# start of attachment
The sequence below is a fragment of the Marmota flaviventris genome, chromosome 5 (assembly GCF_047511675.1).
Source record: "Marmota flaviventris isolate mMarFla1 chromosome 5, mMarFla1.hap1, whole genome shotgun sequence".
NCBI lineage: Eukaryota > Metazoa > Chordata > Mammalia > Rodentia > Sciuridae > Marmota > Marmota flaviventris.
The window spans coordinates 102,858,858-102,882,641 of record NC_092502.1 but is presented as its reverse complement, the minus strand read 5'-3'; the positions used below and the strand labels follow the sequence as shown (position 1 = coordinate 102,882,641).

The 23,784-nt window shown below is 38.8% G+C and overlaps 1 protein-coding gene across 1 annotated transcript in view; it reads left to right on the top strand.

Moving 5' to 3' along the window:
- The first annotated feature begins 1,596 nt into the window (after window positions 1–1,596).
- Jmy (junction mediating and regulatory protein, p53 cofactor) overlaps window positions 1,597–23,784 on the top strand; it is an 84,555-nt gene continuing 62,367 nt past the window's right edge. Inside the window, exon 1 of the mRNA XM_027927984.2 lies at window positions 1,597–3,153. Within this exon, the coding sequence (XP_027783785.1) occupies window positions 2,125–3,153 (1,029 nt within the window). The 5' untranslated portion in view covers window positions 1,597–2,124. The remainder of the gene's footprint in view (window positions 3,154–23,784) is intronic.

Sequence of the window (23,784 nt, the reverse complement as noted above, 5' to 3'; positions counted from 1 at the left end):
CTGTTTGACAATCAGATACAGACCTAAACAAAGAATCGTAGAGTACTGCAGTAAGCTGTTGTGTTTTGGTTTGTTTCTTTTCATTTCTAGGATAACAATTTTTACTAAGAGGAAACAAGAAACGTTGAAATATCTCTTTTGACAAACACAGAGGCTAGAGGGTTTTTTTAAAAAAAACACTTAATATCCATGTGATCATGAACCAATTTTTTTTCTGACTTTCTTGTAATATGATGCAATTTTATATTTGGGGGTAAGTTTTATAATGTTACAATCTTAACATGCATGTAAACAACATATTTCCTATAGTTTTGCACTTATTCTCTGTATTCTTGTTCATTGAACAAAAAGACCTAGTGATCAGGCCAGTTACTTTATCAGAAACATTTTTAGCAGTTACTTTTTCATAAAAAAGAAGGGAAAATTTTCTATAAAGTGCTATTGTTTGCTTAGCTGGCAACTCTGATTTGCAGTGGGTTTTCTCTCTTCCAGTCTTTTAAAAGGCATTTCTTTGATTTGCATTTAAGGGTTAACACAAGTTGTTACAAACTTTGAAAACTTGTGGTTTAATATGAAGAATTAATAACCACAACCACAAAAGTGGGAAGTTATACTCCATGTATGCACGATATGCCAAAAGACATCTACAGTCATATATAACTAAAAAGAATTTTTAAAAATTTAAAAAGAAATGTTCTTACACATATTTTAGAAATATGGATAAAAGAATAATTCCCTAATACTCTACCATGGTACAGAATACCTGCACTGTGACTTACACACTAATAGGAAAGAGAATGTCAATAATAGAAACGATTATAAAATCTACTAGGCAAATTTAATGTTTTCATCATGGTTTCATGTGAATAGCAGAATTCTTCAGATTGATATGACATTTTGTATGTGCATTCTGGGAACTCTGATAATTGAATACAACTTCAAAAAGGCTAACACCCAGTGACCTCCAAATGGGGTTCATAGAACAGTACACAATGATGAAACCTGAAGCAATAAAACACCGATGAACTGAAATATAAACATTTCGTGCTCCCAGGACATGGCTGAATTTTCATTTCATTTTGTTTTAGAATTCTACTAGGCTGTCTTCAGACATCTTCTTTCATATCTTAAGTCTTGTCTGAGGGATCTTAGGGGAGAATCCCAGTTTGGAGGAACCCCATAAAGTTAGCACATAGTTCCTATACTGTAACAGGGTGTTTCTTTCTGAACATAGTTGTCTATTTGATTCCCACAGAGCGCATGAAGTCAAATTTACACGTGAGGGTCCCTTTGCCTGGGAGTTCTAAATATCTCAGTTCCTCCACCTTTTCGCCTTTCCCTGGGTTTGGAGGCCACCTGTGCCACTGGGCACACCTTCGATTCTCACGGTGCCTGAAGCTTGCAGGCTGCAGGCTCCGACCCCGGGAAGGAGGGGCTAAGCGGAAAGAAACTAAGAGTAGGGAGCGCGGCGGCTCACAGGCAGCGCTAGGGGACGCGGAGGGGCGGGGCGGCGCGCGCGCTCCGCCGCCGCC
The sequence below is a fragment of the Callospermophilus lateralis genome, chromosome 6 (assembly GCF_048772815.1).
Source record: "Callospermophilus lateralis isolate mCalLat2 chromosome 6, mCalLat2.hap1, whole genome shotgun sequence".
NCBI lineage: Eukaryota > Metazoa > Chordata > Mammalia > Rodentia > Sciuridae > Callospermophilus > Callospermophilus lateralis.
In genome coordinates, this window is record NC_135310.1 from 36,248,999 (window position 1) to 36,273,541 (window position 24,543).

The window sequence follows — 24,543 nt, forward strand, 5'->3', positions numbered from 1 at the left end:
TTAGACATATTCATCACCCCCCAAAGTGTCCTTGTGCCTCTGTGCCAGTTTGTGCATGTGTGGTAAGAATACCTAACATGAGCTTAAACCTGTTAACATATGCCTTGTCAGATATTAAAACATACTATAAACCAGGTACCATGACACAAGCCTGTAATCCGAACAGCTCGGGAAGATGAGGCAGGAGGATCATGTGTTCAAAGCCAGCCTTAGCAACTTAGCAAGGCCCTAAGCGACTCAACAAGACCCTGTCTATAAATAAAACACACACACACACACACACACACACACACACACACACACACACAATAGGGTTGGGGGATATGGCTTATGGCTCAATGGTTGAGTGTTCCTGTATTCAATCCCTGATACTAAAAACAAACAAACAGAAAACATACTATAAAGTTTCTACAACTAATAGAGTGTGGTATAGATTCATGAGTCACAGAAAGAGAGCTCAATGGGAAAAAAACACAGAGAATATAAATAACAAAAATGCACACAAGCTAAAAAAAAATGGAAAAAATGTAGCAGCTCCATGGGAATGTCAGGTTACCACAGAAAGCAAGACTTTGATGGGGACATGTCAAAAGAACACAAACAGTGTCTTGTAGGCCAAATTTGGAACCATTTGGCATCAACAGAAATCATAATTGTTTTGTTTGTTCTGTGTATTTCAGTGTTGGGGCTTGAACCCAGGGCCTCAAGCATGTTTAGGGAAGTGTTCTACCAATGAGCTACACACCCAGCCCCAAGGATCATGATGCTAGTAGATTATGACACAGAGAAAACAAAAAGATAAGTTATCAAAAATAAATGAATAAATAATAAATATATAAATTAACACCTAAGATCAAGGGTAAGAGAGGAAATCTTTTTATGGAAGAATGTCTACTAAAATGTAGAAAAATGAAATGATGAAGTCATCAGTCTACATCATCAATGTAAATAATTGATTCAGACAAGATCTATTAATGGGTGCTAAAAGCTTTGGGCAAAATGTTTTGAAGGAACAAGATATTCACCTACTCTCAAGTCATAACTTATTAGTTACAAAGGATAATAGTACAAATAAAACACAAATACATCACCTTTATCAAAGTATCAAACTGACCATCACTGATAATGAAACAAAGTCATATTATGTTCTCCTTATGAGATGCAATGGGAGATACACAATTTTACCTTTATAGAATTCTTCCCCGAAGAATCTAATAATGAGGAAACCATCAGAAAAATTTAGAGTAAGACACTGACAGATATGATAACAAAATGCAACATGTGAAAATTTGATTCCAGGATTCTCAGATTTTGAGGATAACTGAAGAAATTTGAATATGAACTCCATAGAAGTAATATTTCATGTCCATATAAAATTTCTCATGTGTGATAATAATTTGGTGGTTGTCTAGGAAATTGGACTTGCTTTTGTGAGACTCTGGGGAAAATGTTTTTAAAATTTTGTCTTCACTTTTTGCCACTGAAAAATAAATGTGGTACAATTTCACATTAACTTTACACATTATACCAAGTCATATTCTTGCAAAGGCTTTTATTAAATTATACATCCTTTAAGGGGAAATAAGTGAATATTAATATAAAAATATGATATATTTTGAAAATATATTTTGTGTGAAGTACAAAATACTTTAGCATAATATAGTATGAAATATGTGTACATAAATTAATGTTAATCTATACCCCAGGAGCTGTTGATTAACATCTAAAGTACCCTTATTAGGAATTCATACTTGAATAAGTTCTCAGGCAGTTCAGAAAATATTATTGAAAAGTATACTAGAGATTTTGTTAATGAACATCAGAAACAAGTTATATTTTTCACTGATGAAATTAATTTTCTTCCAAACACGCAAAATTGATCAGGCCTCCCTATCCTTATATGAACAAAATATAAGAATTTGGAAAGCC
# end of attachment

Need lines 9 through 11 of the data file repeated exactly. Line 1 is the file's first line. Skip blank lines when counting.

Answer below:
Sequence of the window (23,784 nt, the reverse complement as noted above, 5' to 3'; positions counted from 1 at the left end):
CTGTTTGACAATCAGATACAGACCTAAACAAAGAATCGTAGAGTACTGCAGTAAGCTGTTGTGTTTTGGTTTGTTTCTTTTCATTTCTAGGATAACAATTTTTACTAAGAGGAAACAAGAAACGTTGAAATATCTCTTTTGACAAACACAGAGGCTAGAGGGTTTTTTTAAAAAAAACACTTAATATCCATGTGATCATGAACCAATTTTTTTTCTGACTTTCTTGTAATATGATGCAATTTTATATTTGGGGGTAAGTTTTATAATGTTACAATCTTAACATGCATGTAAACAACATATTTCCTATAGTTTTGCACTTATTCTCTGTATTCTTGTTCATTGAACAAAAAGACCTAGTGATCAGGCCAGTTACTTTATCAGAAACATTTTTAGCAGTTACTTTTTCATAAAAAAGAAGGGAAAATTTTCTATAAAGTGCTATTGTTTGCTTAGCTGGCAACTCTGATTTGCAGTGGGTTTTCTCTCTTCCAGTCTTTTAAAAGGCATTTCTTTGATTTGCATTTAAGGGTTAACACAAGTTGTTACAAACTTTGAAAACTTGTGGTTTAATATGAAGAATTAATAACCACAACCACAAAAGTGGGAAGTTATACTCCATGTATGCACGATATGCCAAAAGACATCTACAGTCATATATAACTAAAAAGAATTTTTAAAAATTTAAAAAGAAATGTTCTTACACATATTTTAGAAATATGGATAAAAGAATAATTCCCTAATACTCTACCATGGTACAGAATACCTGCACTGTGACTTACACACTAATAGGAAAGAGAATGTCAATAATAGAAACGATTATAAAATCTACTAGGCAAATTTAATGTTTTCATCATGGTTTCATGTGAATAGCAGAATTCTTCAGATTGATATGACATTTTGTATGTGCATTCTGGGAACTCTGATAATTGAATACAACTTCAAAAAGGCTAACACCCAGTGACCTCCAAATGGGGTTCATAGAACAGTACACAATGATGAAACCTGAAGCAATAAAACACCGATGAACTGAAATATAAACATTTCGTGCTCCCAGGACATGGCTGAATTTTCATTTCATTTTGTTTTAGAATTCTACTAGGCTGTCTTCAGACATCTTCTTTCATATCTTAAGTCTTGTCTGAGGGATCTTAGGGGAGAATCCCAGTTTGGAGGAACCCCATAAAGTTAGCACATAGTTCCTATACTGTAACAGGGTGTTTCTTTCTGAACATAGTTGTCTATTTGATTCCCACAGAGCGCATGAAGTCAAATTTACACGTGAGGGTCCCTTTGCCTGGGAGTTCTAAATATCTCAGTTCCTCCACCTTTTCGCCTTTCCCTGGGTTTGGAGGCCACCTGTGCCACTGGGCACACCTTCGATTCTCACGGTGCCTGAAGCTTGCAGGCTGCAGGCTCCGACCCCGGGAAGGAGGGGCTAAGCGGAAAGAAACTAAGAGTAGGGAGCGCGGCGGCTCACAGGCAGCGCTAGGGGACGCGGAGGGGCGGGGCGGCGCGCGCGCTCCGCCGCCGCC
The sequence below is a fragment of the Callospermophilus lateralis genome, chromosome 6 (assembly GCF_048772815.1).